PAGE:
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Tell Us About It

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This is the worst RFP I’ve ever seen in my career!

This contracting officer doesn’t know what they’re doing!

Doesn’t anybody care that we are spending $100 to deal with $5 in costs?

We’ve all heard such comments. Businesses don’t like doing business with the government, primarily because the government doesn’t do business very well. It does government, not business. (H/T Brent C.)

RFPs are poorly drafted—ambiguous at best, literally insane at worst. CO’s won’t listen; or if they do listen, they listen to DCAA and not the contractor. DCAA auditors don’t even understand their own audit programs. We could go on, listing complaints so common that we don't pay attention to them anymore.

We get it. According to many, the government workforce is poorly prepared, poorly trained and, as a result, poorly executes. And then the finger gets pointed at the poor contractors, who were trying to do their best and were only following direction.

We’ve all heard it. We have all heard the foregoing complaints, and many others as well. More than likely we’ve all heard those complaints many many times.

Complaining. Grousing. Kvetching. Bitching.

Whatever you want to call it.

But it’s almost never said directly to the people who most need to hear it. You complain about the situation around the watercooler with your colleagues, or you complain late at night when you are trying to complete that stupid schedule. You complain to us via email.

But you don’t actually complain to the contracting officers, or to the ACOs, or to the audit supervisors. You don't complain to the people you think are responsible for the problems, and thus nobody is ever held accountable. You don't officially complain, do you?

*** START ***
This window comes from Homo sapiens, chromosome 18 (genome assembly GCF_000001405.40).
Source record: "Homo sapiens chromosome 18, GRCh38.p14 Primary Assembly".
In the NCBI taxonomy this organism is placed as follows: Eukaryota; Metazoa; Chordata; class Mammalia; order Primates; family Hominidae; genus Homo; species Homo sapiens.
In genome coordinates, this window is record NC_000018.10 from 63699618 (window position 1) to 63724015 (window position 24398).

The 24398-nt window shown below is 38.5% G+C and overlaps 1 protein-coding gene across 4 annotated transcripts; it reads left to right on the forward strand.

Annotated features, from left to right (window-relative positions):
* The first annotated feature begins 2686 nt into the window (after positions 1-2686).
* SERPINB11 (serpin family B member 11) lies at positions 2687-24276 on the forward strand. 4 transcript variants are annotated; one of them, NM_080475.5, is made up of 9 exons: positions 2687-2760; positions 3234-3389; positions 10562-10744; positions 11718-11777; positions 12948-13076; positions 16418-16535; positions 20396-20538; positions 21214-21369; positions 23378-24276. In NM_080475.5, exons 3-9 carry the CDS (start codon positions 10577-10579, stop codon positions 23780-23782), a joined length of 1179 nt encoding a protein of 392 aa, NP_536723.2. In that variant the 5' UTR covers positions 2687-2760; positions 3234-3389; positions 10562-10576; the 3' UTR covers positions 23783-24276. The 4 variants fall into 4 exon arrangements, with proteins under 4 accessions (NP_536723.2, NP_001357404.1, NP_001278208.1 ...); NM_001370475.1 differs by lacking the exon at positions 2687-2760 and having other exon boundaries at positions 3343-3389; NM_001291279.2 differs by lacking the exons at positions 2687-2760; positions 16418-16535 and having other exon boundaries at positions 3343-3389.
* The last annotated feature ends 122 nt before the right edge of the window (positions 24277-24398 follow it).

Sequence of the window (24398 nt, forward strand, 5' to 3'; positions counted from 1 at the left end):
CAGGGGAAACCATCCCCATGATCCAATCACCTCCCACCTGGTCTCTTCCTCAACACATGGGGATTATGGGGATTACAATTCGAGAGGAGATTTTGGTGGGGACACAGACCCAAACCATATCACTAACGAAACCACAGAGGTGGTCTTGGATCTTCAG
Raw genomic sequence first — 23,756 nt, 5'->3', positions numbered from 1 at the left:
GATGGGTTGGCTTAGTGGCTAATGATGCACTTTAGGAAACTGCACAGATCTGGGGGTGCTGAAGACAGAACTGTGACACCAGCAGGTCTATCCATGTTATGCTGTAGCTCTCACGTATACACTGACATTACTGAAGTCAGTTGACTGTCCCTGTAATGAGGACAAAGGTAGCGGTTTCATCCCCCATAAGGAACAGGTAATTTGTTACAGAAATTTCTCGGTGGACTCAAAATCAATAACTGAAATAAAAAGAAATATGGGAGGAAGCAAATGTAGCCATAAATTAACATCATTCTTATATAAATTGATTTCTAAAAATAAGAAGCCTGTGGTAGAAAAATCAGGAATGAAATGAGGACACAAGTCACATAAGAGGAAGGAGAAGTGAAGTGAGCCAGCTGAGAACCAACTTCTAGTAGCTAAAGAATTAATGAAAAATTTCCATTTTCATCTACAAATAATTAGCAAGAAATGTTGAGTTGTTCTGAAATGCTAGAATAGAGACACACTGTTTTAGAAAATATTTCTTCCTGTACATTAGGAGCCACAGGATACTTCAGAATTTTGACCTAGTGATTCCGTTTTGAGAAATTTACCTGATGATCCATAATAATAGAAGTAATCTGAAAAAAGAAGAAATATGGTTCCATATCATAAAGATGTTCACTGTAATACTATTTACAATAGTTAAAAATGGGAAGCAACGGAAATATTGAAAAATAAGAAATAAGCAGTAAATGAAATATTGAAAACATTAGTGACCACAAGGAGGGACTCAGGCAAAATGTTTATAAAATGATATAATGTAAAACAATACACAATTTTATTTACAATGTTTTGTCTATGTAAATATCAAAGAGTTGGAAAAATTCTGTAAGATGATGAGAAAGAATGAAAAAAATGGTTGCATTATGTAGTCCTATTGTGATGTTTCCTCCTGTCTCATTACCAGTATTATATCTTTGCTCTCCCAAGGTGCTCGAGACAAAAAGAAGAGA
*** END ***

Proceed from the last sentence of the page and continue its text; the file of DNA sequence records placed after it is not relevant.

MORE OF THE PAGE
Now’s your chance.

On July 23, 2018, the FAR Councils published a proposed rule to allow contractors to offer “feedback … on Government contracts and solicitations.”

Remember, this is a proposed rule. The Councils are looking for feedback as to whether or not contractors would actually provide the feedback, if there were a mechanism in place to receive and disseminate it.

An example of the kind of feedback they would be looking for can be found here.

The proposed rule discussed ten things for which the FAR Councils are seeking industry comment. Why don’t you follow the link above, and see whether or not you might have some responses you’d like to submit for consideration?

Remember, if you don’t provide your feedback to the proposed rule, you may not like the final rule and the final survey questions. And if you don’t use the future state feedback portal because you don’t like the survey questions or you don’t like the portal—or you think you will be the object of retaliation if you really tell the truth—then you will have nothing.

You will be right back where you are now, grousing about the situation with no means of communicating what’s wrong, let alone changing it.

So tell them about it now, so that you can tell them about it later.

 

Newsflash

In March 2009, Nick Sanders’ article “Surviving Government Audits: Have the Rules of Engagement Changed?” was published in Government Contract Costs, Pricing & Accounting Reports (4 No. 2 GCCPAR P. 11). Apogee Consulting, Inc. is proud to announce that Mr. Sanders’ article was selected for reprint and publication in Thomson West’s The New Landscape of Government Contracting.  Mr. Sanders, Apogee Consulting’s Principal Consultant, joins such distinguished contributors as Professors Steven Schooner and Christopher Yukins, Luis Victorino and John Chierachella, Joseph West and Karen Manos, Joseph Barsalona and Philip Koos and Richard Meene, and several others.  The text covers a lot of ground, ranging from the American Recovery and Reinvestment Act (ARRA) to Business Ethics and Corporate Compliance, and includes several articles on the False Claim Act and the Foreign Corrupt Practices Act.  In addition, the text includes the full text of many statutory and regulatory matters affecting Government contract compliance.

 

The book may be found here.